News

Roadwork hurting us, say Bay Farm Road businesses

BY KARYL WALKER Online news editor walkerk@jamaicaobserver.com

Thursday, September 20, 2012    

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BUSINESS operators at a plaza located at the intersection of Olympic Way and Bay Farm Road in Kingston say ongoing road improvements by the National Works Agency (NWA) is killing their livelihood.

They said that a curb wall that has been erected by the NWA as part of the road improvement project has been turning away customers who are finding it hard to park in order to enter the businesses.

According to Ken Clarke, who operates Ken Clarke’s Auto — a transport repair business, the project was undertaken without any consultation with the business operators, whom he said would suffer most from the move.

“This is not good for business. We can’t get to conduct our business without the unnecessary hassle. They have built the curb wall and shut out all space where our customers used to park. This will mean that we are going to lose money and what are we to do next?” an obviously upset Clarke told the Jamaica Observer.

When the Observer visited the area on Tuesday NWA workmen were busy repairing the roadway and seemed oblivious of the concerns of the business people.

The work of the curb wall was not yet finished as marl could be seen where a sidewalk used to be.

The plaza houses two bars, two wholesale establishments, a hairdressing parlour, a bookstore, a hardware store, and a photo studio as well as a branch of the Electoral Office of Jamaica.

Peter Batten, who operates the Olympic Square Bar, said he was also seriously affected by the repair project.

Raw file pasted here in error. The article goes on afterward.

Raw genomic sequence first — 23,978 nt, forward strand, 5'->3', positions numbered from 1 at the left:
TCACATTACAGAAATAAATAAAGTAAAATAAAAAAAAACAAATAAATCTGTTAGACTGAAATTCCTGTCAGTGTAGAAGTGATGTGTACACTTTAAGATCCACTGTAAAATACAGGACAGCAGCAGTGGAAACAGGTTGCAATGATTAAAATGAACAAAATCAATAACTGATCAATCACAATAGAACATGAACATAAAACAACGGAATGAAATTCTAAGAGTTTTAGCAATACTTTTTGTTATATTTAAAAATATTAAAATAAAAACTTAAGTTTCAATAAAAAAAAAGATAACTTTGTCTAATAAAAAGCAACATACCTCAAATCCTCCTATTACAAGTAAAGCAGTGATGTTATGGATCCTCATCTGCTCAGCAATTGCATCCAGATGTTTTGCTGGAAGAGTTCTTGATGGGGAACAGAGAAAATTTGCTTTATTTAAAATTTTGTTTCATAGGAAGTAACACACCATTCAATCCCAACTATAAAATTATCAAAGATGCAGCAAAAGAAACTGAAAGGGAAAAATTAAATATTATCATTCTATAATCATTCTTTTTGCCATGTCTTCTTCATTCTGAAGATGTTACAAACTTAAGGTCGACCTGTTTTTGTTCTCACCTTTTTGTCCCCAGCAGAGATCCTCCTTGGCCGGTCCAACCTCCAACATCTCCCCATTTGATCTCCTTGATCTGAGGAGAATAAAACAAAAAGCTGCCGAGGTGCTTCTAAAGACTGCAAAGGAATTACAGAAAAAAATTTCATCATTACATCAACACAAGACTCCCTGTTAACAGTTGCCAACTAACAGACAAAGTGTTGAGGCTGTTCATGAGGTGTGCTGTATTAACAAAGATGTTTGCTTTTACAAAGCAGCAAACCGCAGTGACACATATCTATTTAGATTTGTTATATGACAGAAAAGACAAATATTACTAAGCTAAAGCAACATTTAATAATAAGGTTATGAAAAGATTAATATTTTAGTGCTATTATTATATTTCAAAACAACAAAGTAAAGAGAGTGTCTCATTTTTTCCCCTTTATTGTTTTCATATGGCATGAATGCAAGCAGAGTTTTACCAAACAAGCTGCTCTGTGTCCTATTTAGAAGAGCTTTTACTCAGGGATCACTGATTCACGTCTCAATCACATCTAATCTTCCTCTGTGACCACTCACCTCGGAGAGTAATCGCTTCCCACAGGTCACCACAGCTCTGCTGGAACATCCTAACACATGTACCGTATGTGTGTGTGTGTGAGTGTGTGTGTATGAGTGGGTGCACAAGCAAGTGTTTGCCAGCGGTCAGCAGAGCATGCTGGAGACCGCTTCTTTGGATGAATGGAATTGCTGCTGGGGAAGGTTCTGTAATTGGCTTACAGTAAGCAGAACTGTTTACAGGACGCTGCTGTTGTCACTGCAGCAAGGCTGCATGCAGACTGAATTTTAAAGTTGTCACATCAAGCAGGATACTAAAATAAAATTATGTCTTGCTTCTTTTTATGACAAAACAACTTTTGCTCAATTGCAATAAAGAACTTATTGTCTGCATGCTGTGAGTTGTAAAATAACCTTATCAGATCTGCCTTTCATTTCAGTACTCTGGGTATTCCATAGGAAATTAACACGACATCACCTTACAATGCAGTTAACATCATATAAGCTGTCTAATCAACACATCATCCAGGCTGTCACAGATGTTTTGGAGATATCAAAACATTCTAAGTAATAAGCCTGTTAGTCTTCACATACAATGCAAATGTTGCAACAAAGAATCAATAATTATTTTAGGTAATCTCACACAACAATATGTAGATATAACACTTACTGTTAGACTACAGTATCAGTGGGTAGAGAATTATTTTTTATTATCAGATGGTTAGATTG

“Every business has been cramped. Our customers have nowhere to park and we have already seen a drop in sales. The workmen could have left an open space where cars could get access to the sidewalk and everyone would be happy. We understand that progress must happen but it must be done with the welfare of the people in mind,” Batten said.

A female worker inside the Olympic Way Hardware shared similar sentiments.

“We sell a lot of heavy items and our customers are being affected because they have to park on the roadway and when they buy things like cement, toilet bowls and other heavy stuff they have to struggle with them all the way to their cars. It is causing a problem for us,” the woman said.

Cars and other vehicles which were parked at the side of the roadway along Olympic Way and Bay Farm Road caused a traffic snarl as other motorists negotiated their way through tight spaces which were left.

Residents who had congregated at the popular intersection on Tuesday were also concerned that the curb wall was constructed without the disabled in mind.

“Some of the people here use wheelchairs including the owner of a bar. There is not even a ramp or something to make it easier for the disabled people to access the plaza. Them never think about what they were doing,” one man said.

Also affected were scores of taxi operators who used to park their vehicles on the sidewalk before the construction was carried out. Now the operators say they are forced to park on the road, worsening the traffic congestion problem.

“Why is it always the trying man who feel the pinch? Everybody has to make a living and we are trying to do so honestly,” a taxi driver said.

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